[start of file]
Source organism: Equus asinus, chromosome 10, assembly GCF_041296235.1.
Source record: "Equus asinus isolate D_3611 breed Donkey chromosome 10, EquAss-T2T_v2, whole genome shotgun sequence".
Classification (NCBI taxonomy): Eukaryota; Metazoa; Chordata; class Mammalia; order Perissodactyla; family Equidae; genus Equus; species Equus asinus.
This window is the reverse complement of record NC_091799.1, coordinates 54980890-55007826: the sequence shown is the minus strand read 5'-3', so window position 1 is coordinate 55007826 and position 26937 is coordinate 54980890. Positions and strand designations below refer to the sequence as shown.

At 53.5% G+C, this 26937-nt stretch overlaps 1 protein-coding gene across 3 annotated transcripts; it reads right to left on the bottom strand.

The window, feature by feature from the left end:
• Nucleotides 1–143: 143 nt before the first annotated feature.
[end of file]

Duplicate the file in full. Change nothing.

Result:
Source organism: Equus asinus, chromosome 10, assembly GCF_041296235.1.
Source record: "Equus asinus isolate D_3611 breed Donkey chromosome 10, EquAss-T2T_v2, whole genome shotgun sequence".
Classification (NCBI taxonomy): Eukaryota; Metazoa; Chordata; class Mammalia; order Perissodactyla; family Equidae; genus Equus; species Equus asinus.
This window is the reverse complement of record NC_091799.1, coordinates 54980890-55007826: the sequence shown is the minus strand read 5'-3', so window position 1 is coordinate 55007826 and position 26937 is coordinate 54980890. Positions and strand designations below refer to the sequence as shown.

At 53.5% G+C, this 26937-nt stretch overlaps 1 protein-coding gene across 3 annotated transcripts; it reads right to left on the bottom strand.

The window, feature by feature from the left end:
• Nucleotides 1–143: 143 nt before the first annotated feature.